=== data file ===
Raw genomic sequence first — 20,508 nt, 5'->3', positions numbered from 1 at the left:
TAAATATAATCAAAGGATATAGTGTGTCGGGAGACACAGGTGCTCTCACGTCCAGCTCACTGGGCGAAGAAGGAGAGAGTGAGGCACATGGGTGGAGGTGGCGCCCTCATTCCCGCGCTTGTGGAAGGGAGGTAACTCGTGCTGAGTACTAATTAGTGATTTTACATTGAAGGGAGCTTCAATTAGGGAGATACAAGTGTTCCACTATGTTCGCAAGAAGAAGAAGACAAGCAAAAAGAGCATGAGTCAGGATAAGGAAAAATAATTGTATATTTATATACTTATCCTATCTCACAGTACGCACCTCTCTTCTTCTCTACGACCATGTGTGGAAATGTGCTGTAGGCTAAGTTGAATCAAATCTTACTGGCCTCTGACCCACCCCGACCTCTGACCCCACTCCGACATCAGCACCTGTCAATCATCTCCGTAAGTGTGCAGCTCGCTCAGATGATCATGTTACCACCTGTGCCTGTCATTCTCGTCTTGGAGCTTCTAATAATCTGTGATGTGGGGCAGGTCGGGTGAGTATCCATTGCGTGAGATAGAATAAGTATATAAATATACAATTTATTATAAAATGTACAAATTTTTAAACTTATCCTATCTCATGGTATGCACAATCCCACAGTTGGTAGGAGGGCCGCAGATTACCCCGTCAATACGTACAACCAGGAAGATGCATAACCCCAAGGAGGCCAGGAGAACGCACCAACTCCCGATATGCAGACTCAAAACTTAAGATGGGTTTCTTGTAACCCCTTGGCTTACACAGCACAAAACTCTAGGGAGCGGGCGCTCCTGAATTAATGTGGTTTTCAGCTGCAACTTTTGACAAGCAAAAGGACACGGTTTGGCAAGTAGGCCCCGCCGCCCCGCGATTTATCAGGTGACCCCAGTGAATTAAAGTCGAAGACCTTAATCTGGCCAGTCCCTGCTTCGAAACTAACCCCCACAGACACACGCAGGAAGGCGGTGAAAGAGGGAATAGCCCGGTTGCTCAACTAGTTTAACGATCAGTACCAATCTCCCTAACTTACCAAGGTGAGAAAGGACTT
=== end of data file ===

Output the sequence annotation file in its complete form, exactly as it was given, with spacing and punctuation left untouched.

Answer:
Raw genomic sequence first — 20,508 nt, 5'->3', positions numbered from 1 at the left:
TAAATATAATCAAAGGATATAGTGTGTCGGGAGACACAGGTGCTCTCACGTCCAGCTCACTGGGCGAAGAAGGAGAGAGTGAGGCACATGGGTGGAGGTGGCGCCCTCATTCCCGCGCTTGTGGAAGGGAGGTAACTCGTGCTGAGTACTAATTAGTGATTTTACATTGAAGGGAGCTTCAATTAGGGAGATACAAGTGTTCCACTATGTTCGCAAGAAGAAGAAGACAAGCAAAAAGAGCATGAGTCAGGATAAGGAAAAATAATTGTATATTTATATACTTATCCTATCTCACAGTACGCACCTCTCTTCTTCTCTACGACCATGTGTGGAAATGTGCTGTAGGCTAAGTTGAATCAAATCTTACTGGCCTCTGACCCACCCCGACCTCTGACCCCACTCCGACATCAGCACCTGTCAATCATCTCCGTAAGTGTGCAGCTCGCTCAGATGATCATGTTACCACCTGTGCCTGTCATTCTCGTCTTGGAGCTTCTAATAATCTGTGATGTGGGGCAGGTCGGGTGAGTATCCATTGCGTGAGATAGAATAAGTATATAAATATACAATTTATTATAAAATGTACAAATTTTTAAACTTATCCTATCTCATGGTATGCACAATCCCACAGTTGGTAGGAGGGCCGCAGATTACCCCGTCAATACGTACAACCAGGAAGATGCATAACCCCAAGGAGGCCAGGAGAACGCACCAACTCCCGATATGCAGACTCAAAACTTAAGATGGGTTTCTTGTAACCCCTTGGCTTACACAGCACAAAACTCTAGGGAGCGGGCGCTCCTGAATTAATGTGGTTTTCAGCTGCAACTTTTGACAAGCAAAAGGACACGGTTTGGCAAGTAGGCCCCGCCGCCCCGCGATTTATCAGGTGACCCCAGTGAATTAAAGTCGAAGACCTTAATCTGGCCAGTCCCTGCTTCGAAACTAACCCCCACAGACACACGCAGGAAGGCGGTGAAAGAGGGAATAGCCCGGTTGCTCAACTAGTTTAACGATCAGTACCAATCTCCCTAACTTACCAAGGTGAGAAAGGACTT